IDC pegs total spending on cloud computing services is on track to grow 18.5% annually to $43 billion by 2016. Few are investing as heavily in the cloud as Amazon, which this week announced a new data center in Sydney, Australia. Chief Technology Officer Werner Vogels broke the news on his blog, writing that there is "tremendous interest" in Amazon Web Services in the Asia-Pacific marketplace.

Will interest lead to income and higher returns? Neither Vogels nor anyone else can say for sure, which is why it's not surprising to see investors staying cautious. After all, there's a lot more than AWS to consider before buying shares of Amazon.

Our brand-new special report has the rest of the story. Get it now and you'll learn what's really driving the company's growth, and whether now is the time to buy. You also get a full year of free updates when the story changes -- just click here now to get started.


Read/Post Comments (5) | Recommend This Article (3)

Comments from our Foolish Readers

Help us keep this a respectfully Foolish area! This is a place for our readers to discuss, debate, and learn more about the Foolish investing topic you read about above. Help us keep it clean and safe. If you believe a comment is abusive or otherwise violates our Fool's Rules, please report it via the Report this Comment Report this Comment icon found on every comment.

  • Report this Comment On November 17, 2012, at 2:41 PM, HiramWalker wrote:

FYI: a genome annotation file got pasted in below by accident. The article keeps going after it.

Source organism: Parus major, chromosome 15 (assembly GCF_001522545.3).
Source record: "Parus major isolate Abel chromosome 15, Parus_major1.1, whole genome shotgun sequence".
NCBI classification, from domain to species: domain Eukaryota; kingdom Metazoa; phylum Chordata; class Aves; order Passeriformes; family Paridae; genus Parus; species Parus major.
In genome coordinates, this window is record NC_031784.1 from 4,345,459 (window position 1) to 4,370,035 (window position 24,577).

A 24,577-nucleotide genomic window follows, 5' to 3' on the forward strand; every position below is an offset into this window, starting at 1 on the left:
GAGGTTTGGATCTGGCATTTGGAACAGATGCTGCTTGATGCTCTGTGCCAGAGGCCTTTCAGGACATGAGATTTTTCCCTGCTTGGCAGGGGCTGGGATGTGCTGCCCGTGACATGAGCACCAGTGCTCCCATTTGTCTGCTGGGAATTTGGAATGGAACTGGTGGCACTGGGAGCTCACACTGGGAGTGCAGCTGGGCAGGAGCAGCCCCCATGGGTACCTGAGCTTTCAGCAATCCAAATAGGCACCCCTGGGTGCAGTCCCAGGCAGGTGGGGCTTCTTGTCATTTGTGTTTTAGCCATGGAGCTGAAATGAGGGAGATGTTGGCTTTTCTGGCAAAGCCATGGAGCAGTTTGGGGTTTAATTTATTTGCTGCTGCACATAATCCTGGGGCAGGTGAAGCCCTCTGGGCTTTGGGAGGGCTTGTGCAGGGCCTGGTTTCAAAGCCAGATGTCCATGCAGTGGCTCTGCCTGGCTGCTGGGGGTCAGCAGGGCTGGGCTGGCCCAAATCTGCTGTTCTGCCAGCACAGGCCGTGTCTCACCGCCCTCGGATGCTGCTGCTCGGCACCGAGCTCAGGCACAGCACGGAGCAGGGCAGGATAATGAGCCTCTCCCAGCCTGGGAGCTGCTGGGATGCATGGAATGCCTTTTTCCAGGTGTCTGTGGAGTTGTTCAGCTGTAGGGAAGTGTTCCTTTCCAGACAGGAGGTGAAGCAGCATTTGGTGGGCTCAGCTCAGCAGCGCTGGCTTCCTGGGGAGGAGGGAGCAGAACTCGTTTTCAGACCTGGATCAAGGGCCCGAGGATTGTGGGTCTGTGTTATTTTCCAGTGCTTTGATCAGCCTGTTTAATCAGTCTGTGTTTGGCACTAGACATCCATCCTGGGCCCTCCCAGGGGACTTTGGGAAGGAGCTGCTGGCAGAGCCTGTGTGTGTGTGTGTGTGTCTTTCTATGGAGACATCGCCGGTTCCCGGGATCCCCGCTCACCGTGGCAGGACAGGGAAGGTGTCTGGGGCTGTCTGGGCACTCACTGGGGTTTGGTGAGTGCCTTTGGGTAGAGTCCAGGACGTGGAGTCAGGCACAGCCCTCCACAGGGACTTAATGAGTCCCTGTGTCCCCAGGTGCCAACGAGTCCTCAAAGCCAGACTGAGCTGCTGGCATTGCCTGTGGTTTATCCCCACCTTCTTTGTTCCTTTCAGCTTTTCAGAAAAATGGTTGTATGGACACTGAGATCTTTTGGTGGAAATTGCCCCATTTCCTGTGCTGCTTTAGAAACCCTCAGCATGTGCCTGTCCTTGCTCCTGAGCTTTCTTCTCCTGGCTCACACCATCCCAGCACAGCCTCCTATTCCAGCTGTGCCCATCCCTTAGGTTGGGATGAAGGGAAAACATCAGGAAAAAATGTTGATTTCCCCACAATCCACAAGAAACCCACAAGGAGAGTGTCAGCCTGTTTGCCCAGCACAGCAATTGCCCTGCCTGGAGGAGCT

How should big nexus sales bump Google's value? Aren't margins very low anyways?

    If they are making good margins, perhaps the market shares my impression that little money is being made on nexus?

  • Report this Comment On November 17, 2012, at 3:03 PM, chastenruin wrote:

    GOOG's entire bag of eggs is advertising. And it's on the downswing as we saw last quarter. Nexus sales arent enough to drive the valuation of Google because its built around advertising and not hardware sales. Their burn rate is also insane. They bought a hardware manufacturer for $12B dollars and have no idea how to run it. Dont expect Apple-level profits from a bunch of ADD software engineers that get off buying Russian jet planes during lunch.

    AAPL is getting manipulated by large institutional investing having a short sale orgy. This is their strongest quarter of the year, they have new products that are selling out, and its still not even Christmas yet. They will bounce back, just grit your teeth and keep adding to your position.

    If you are in AMZN, get out. It's not that they are a bad company, or that its a bad stock. It's just way too overweight at this moment and given whats happening to both GOOG and APPL, if you dont have a large gain on it, its best to take the profit before a sizable correction.

  • Report this Comment On November 17, 2012, at 8:46 PM, Landola wrote:

    As far as I know, the Nexus 4 launch is a mess. Many orders became "back-ordered" and customers are not happy about it, because when they placed the orders, the Google Play website clearly said Nexus 4 was "in stock".

    Moreover, when contacting the customer service, the customers received contradicted answer regarding their order status from different CSRs.

  • Report this Comment On November 17, 2012, at 9:15 PM, H3D wrote:

    They'll be even less happy when they get the Nexus 7

  • Report this Comment On November 17, 2012, at 9:18 PM, H3D wrote:

    And a lot of Nexus 10 will be going back.

    Wonder if returns will exceed sales.

    Google/Logitech did manage that with the 1st gen Google TV.